However, let’s come back to the part where players don’t really want to play tutorials. And this one was very long – 10 minutes of never-ending lessons for a new player. Unless one of us watched the test, they often aborted playing half-way through. We wanted players to at least reach the real levels (which, I must admit, are more fun), so we started to cut lessons, merged others or cut some repetition so that the player would really only need to repeat the basics in this level (the other things would return very early in the game, anyway).

This made the tutorial long enough, but we noticed players didn’t reach the precise control of the boosted horizontal wall runs (sometimes called “wave boost”) that our levels needed. So by the end of the level, we added a long wall that really required players to use very small waves to hold control of their height level.

The edge lessons

Or “The lesson where we teach the player to climb and let go of ledges, and sometimes move alongside them, and sometimes jump away from them”.

As every platform is surrounded by edges, and new players were the most likely to fall off and grab an edge, quickly teaching players how to climb edges was important. And, luckily, fairly easy. I actually don’t think we’ve needed to iterate much on it or have had much trouble with the solution.

Much more energy was needed to get the other three right. In the end, “move along ledge” and “jump away from ledge” wasn’t needed much (at all?) unless you want to do something creative, and so could be removed from the tutorial. For drop ledge, we tried out various ways with multiple ledges, but in the end we settled for a single ledge, and had it cover all four walls of a tunnel to make sure you had to drop from it.

The Shooting lesson

action-tease

Considering the third person shooter controls and the platformer gameplay, we thought it would be obvious for players that they could shoot and charge shots. Turns out that wasn’t the case.

The first can be attributed to indirect control. In “The Art of Game Design” (Schell, 2009), Schell dedicate a full chapter to describe how the player’s physical interface and avatar sets frames of expectations (that mental “box” you’re always told to think outside of). In the UX world, this is called affordance.

To stop being academically vague, it turns out the player didn’t shoot things because they didn’t knew they could. The lack was mostly due to having not implemented it yet so, from a design point of view, we waited. Once it was implemented, the player started to shoot, but they didn’t charge shots. This was a shame, because shooting huge blasts while running is so much more fun than stopping and spray-firing is.

So, we got some sound and effects in to hint about it. It didn’t help. Turns out they’re focused to stay alive, so they “forget” to charge beams. So we made a shield you required to charge a beam to pass in order to remind them when appropriate. Then we added a handful of them to the tutorial level.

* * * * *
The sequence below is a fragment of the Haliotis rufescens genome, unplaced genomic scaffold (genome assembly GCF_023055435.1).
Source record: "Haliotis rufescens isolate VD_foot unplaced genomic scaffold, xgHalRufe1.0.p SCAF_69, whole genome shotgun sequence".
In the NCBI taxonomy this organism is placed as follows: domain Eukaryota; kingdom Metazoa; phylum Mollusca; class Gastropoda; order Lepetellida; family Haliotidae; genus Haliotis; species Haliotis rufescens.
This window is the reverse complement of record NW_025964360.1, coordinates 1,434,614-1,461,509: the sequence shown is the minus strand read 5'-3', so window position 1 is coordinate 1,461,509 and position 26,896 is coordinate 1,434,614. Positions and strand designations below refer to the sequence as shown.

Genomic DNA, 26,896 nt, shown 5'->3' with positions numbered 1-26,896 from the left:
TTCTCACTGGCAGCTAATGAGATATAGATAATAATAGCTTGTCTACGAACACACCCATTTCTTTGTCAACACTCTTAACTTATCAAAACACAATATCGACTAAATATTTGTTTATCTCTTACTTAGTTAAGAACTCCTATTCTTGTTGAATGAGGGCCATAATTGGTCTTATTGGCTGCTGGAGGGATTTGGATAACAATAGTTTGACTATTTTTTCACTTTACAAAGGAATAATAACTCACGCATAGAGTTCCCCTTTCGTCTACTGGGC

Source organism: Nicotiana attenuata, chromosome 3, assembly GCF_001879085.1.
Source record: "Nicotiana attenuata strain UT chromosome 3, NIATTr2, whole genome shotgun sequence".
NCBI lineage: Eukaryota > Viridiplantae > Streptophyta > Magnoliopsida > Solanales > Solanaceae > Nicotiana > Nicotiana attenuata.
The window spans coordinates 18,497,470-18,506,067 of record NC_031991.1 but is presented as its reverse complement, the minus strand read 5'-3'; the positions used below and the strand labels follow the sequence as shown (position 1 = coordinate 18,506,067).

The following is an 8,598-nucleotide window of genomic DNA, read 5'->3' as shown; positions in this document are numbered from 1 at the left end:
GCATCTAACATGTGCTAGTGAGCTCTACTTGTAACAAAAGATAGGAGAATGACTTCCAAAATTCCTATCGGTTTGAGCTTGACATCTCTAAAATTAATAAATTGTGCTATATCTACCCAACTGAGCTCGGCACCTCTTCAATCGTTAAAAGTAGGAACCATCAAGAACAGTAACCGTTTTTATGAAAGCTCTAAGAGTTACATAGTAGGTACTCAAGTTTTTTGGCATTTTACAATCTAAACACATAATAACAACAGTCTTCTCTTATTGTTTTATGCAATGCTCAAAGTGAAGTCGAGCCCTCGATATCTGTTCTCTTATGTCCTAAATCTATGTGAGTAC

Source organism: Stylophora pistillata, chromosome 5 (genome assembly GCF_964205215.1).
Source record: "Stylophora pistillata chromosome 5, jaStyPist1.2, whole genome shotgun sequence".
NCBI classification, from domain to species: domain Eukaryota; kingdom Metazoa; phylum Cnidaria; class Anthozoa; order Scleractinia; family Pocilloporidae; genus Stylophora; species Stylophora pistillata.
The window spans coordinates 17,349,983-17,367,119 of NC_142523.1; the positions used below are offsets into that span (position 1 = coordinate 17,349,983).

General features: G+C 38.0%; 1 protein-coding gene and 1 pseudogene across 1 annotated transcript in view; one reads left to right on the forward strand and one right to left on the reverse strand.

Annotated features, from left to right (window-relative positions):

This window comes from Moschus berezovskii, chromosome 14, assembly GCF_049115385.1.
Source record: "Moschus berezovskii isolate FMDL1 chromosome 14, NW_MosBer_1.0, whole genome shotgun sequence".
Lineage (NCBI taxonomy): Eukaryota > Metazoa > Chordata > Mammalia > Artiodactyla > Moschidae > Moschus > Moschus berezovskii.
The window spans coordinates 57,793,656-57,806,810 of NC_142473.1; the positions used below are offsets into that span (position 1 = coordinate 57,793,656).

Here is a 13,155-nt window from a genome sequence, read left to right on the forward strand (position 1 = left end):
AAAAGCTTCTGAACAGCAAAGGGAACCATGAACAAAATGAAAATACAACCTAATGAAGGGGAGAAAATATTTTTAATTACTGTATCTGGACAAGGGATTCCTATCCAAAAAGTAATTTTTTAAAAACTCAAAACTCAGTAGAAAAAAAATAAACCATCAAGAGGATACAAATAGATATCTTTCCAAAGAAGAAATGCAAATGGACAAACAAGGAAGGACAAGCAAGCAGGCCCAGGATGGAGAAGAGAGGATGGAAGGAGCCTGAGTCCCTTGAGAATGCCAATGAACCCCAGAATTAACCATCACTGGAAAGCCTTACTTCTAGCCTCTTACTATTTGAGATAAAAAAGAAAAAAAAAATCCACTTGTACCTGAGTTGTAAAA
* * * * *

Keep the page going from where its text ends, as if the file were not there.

Sometimes, teaching isn’t solely in the domain of the level.

Conclusions

There’s been a saying that the tutorial level was something developers of old suddenly remembered at the end of the project. I doubt that’s still true, with most developers having improved their learning curves by leaps and bounds. Yet, having the work on it started has proven useful, as we’ve learned how to introduce our mechanics and were able to play test the game very quickly.

As with any level, the tutorial requires steady iterations to balance sometimes conflicting goals. The level should teach the player enough, but not feel too compact or be overly long. It shouldn’t be trivial, as to respect the player’s intelligence, but it can’t be difficult, as the player will expect the tutorial to be easy.

When game mechanics change, however, it causes a few unique issues other levels may need to adapt to, mainly “how do I explain this to people?” And, as the person who explains it, you really need to know how it works, so design documentation sure helps in that regard. Small problems can usually be solved with small fixes, but as seen here, sometimes big revisions are more useful.

As to answer what me from 2008 would think, I think he would be pleased that there is some repetition, but ask where the context (or the drama) in the level is. And I hope he doesn’t find it boring! ;-)

I hope this article has given you some insight in the making of a tutorial level, and that you will find it (as strange as it sounds) a fun tutorial level!

Sources

Schell. J (2009), The Art of Game Design, Morgan Kaufmann, Burlington